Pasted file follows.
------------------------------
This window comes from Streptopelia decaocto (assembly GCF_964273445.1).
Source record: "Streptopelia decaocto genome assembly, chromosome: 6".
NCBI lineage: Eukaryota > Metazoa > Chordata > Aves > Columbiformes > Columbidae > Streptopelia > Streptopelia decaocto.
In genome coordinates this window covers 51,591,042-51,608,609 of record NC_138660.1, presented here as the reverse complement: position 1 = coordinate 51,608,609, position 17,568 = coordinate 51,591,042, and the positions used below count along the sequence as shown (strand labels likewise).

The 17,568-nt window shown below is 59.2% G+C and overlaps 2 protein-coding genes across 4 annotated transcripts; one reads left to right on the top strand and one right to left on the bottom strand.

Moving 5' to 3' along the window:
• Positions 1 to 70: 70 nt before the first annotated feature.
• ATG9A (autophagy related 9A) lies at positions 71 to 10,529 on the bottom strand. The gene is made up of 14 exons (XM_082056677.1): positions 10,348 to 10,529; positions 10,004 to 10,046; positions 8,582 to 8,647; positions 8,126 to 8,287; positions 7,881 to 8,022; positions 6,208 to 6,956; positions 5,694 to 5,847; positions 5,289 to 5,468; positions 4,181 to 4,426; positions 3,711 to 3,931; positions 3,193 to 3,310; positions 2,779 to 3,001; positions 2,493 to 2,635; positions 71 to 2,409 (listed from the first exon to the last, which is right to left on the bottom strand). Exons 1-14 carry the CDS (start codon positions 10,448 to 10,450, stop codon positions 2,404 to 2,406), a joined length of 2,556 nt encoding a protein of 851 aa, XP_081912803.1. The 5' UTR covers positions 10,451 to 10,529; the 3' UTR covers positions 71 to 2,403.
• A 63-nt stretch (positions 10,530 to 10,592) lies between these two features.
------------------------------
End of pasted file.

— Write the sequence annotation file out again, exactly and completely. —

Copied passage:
This window comes from Streptopelia decaocto (assembly GCF_964273445.1).
Source record: "Streptopelia decaocto genome assembly, chromosome: 6".
NCBI lineage: Eukaryota > Metazoa > Chordata > Aves > Columbiformes > Columbidae > Streptopelia > Streptopelia decaocto.
In genome coordinates this window covers 51,591,042-51,608,609 of record NC_138660.1, presented here as the reverse complement: position 1 = coordinate 51,608,609, position 17,568 = coordinate 51,591,042, and the positions used below count along the sequence as shown (strand labels likewise).

The 17,568-nt window shown below is 59.2% G+C and overlaps 2 protein-coding genes across 4 annotated transcripts; one reads left to right on the top strand and one right to left on the bottom strand.

Moving 5' to 3' along the window:
• Positions 1 to 70: 70 nt before the first annotated feature.
• ATG9A (autophagy related 9A) lies at positions 71 to 10,529 on the bottom strand. The gene is made up of 14 exons (XM_082056677.1): positions 10,348 to 10,529; positions 10,004 to 10,046; positions 8,582 to 8,647; positions 8,126 to 8,287; positions 7,881 to 8,022; positions 6,208 to 6,956; positions 5,694 to 5,847; positions 5,289 to 5,468; positions 4,181 to 4,426; positions 3,711 to 3,931; positions 3,193 to 3,310; positions 2,779 to 3,001; positions 2,493 to 2,635; positions 71 to 2,409 (listed from the first exon to the last, which is right to left on the bottom strand). Exons 1-14 carry the CDS (start codon positions 10,448 to 10,450, stop codon positions 2,404 to 2,406), a joined length of 2,556 nt encoding a protein of 851 aa, XP_081912803.1. The 5' UTR covers positions 10,451 to 10,529; the 3' UTR covers positions 71 to 2,403.
• A 63-nt stretch (positions 10,530 to 10,592) lies between these two features.